MR WARD:  We did ask the applicants very early on whether or not, if they run successful here they would then back up with a work value case.  We were told by the applicants that that wouldn't be the case.  My clients are just keen to understand whether or not they're going to face this case, possibly succeed in it, and then all of a sudden be facing a work value case, and it's just a question my clients asked of the applicants at the beginning of the proceedings.  They were told, no, there's going to be no work value case.  I just was concerned that Mr Borenstein suggested that if they lost here there might be one.  I prefer them to pick which one they want we'll get on with it.


VICE PRESIDENT HATCHER:  All right, thank you.  I might deal with the other employer groups first.  Mr Gunn?


MR GUNN:  Your Honour, our main concern is, as you say, it is the fact the comparators don't cover the entire range of professions that are included in the equal remuneration application, and it goes to a matter that was touched on by the IEU.  We have unqualified workers, we have childcare workers that have Certificate III's, those that have diplomas, those that have early childhood teaching degrees, and it's only those second and third groups that have actually been included so far by UV.  We'd take the view that it isn't an efficient use of resources to split between those two areas to leave the unqualified and the early childhood teachers no in there, deal with the comparators but only part of the case and then leave the remainder untouched.  I would agree with the IEU that no matter what decision was made around the certificate III and the diploma qualified staff, there would still be the whole matter of the early childhood teachers to be resolved and so therefore that wouldn't be the end of this if we were to reach that point where the comparator is considered unacceptable for cert III and diploma.


VICE PRESIDENT HATCHER:  All right, thank you.  Mr Moss?


MR MOSS:  Thank you, sir, and my apologies, we're having a little bit of audio problems at this end so I've not heard the full comments.  But to put it very succinctly our position would be that the full claim should be brought on rather than dealing with the comparator as a further preliminary matter.  In particular, one of the concerns that we have is the need to seek multiple advice from our members on particular elements of the claim.  In putting our case forward, having to seek evidence from members on multiple occasions to deal with specific elements of the claim, we'll be of significant disadvantage and result in the application being dealt with in a more disjointed fashion.  We note that the referencing to the previous work value case is over ten years old so it would be our particular position that we don't believe that that could be dealt with on the papers.  It would effectively need further evidence to explore how the positions related not only with respect to changes in the work that's being done but also with respect to how section 302 of the Act applies to this type of matter based on the preliminary decision that's already been handed down.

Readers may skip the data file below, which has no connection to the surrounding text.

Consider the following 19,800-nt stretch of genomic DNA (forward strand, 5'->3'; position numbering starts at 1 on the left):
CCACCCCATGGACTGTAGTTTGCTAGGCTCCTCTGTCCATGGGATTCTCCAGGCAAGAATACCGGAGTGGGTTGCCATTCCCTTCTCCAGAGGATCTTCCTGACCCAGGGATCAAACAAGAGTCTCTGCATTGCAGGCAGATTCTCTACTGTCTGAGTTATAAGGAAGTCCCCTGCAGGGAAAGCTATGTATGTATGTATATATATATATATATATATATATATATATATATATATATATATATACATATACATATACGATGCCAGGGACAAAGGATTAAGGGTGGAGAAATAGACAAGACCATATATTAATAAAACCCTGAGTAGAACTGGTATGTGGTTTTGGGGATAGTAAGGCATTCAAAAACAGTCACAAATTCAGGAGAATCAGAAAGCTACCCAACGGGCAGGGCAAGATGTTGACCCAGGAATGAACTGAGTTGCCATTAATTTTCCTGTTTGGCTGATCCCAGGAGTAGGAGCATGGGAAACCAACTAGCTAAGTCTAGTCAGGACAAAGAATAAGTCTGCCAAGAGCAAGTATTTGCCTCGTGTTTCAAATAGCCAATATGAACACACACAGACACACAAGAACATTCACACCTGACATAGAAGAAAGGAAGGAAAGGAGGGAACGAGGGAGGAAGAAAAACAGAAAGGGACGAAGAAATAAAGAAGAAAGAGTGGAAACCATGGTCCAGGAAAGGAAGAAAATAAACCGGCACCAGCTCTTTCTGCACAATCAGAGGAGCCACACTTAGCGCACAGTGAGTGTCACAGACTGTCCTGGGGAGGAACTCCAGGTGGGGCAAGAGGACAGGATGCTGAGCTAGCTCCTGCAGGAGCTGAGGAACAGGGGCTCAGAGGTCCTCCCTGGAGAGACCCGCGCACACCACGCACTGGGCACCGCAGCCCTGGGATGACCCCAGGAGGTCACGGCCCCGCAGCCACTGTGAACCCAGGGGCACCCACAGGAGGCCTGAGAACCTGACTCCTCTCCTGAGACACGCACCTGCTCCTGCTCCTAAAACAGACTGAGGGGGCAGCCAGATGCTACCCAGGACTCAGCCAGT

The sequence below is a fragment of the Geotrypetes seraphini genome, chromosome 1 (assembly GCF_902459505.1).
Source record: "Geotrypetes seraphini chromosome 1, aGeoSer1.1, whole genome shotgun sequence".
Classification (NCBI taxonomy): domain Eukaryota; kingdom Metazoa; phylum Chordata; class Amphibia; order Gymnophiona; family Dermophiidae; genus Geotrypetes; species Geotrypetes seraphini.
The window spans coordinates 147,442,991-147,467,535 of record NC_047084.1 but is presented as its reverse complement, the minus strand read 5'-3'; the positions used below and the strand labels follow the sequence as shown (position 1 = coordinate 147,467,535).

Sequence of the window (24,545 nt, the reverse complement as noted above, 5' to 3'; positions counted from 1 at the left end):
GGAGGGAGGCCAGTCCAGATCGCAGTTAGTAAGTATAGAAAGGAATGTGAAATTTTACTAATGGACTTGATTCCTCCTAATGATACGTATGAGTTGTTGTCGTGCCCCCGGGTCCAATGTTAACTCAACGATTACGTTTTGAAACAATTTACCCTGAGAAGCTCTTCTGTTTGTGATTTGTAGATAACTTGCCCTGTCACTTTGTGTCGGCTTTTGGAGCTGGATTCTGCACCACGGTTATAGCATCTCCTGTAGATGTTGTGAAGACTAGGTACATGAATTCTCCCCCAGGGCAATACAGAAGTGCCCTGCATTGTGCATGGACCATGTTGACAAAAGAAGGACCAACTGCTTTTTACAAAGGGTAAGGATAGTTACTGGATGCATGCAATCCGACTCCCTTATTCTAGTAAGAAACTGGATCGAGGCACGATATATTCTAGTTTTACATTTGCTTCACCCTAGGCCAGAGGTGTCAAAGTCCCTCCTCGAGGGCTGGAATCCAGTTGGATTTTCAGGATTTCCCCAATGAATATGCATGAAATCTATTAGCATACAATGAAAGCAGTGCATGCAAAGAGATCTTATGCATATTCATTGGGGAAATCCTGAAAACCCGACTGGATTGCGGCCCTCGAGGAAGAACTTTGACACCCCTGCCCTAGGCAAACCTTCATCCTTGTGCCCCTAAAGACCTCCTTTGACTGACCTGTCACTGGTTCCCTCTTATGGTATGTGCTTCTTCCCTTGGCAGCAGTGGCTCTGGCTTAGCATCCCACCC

VICE PRESIDENT HATCHER:  All right, thank you.  Ms Eastman?


MS EASTMAN:  If the Commission pleases, we have prepared some written submissions which I trust that you've had an opportunity to read.




MS EASTMAN:  They're dated, I think, the 2nd of the 11th.




MS EASTMAN:  And there is little that I can add to the matters set out in those submissions.  The commonwealth's position was that it was a matter for the Full Bench as to whether to deal with the matter on a preliminary basis, and the commonwealth's position as a matter of principle it to support what would ever achieve the efficient running an operation of this proceeding.


VICE PRESIDENT HATCHER:  Thank you.  Anything in reply, Mr Borenstein?


MR BORENSTEIN:  Just one brief matter, your Honour.  The position of the IEU seems to be that they are concerned with different comparators and with different employee cohorts, and the case that they will run will be a different case based on different evidence and different arguments than ours.  And we would simply say that although we have no criticism of the position they've taken, the Full Bench should deal with this particular application on the basis of what will be involved in the United Voice AEU application for this particular comparator as it applies to their members and the people in their application rather than being concerned with might happen in the IEU case.


VICE PRESIDENT HATCHER:  So with the passage of time, I've forgotten but there's an overlap between the two applications, isn't there, or not?


MR BORENSTEIN:  I don't think there's an actual overlap - - -


MR TAYLOR:  As we read the application of the Australian Education Union, the application extends to professional teachers and directors, both of whom are covered by our application, the latter if they are a teacher, and only if they're a teacher but most directors are teachers.  So I think there is some overlap but not in respect of the comparators.


VICE PRESIDENT HATCHER:  Right.  So Mr Borenstein, it's clear that if we had the preliminary hearing, whatever the outcome would be would not dispose of the IEU's application.


MR BORENSTEIN:  No, either way, but it does have that potential in relation to our application.


VICE PRESIDENT HATCHER:  All right.  All right, if there is nothing further, I thank the parties for their submissions.  We propose to reserve our decision and we'll now adjourn.


MR BORENSTEIN:  Just before you adjourn, your Honour - - -]




MR BORENSTEIN:  Depending on the outcome, and without anticipating the outcome can we expect that when the decision is handed down there will be some sort of communication about timelines if they're necessary for submissions and evidence, and so on?


VICE PRESIDENT HATCHER:  Yes.  What I anticipate is, whatever the outcome there will need to be a fairly major directions hearing, too, to program the case.


MR BORENSTEIN:  Very well, thank you, Commissioner.



ADJOURNED INDEFINITELY                                                        [10.40 AM]